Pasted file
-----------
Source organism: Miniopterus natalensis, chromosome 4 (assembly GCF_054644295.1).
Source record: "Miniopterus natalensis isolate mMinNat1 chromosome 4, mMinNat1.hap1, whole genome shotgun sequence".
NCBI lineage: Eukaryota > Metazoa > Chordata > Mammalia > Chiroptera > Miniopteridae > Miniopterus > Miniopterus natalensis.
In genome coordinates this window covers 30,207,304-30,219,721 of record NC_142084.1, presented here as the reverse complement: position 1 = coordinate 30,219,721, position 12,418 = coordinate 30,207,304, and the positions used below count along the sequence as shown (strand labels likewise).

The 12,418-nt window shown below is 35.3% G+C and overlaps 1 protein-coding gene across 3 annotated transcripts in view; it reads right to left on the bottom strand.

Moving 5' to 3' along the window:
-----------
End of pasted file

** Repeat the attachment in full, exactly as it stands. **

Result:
Source organism: Miniopterus natalensis, chromosome 4 (assembly GCF_054644295.1).
Source record: "Miniopterus natalensis isolate mMinNat1 chromosome 4, mMinNat1.hap1, whole genome shotgun sequence".
NCBI lineage: Eukaryota > Metazoa > Chordata > Mammalia > Chiroptera > Miniopteridae > Miniopterus > Miniopterus natalensis.
In genome coordinates this window covers 30,207,304-30,219,721 of record NC_142084.1, presented here as the reverse complement: position 1 = coordinate 30,219,721, position 12,418 = coordinate 30,207,304, and the positions used below count along the sequence as shown (strand labels likewise).

The 12,418-nt window shown below is 35.3% G+C and overlaps 1 protein-coding gene across 3 annotated transcripts in view; it reads right to left on the bottom strand.

Moving 5' to 3' along the window: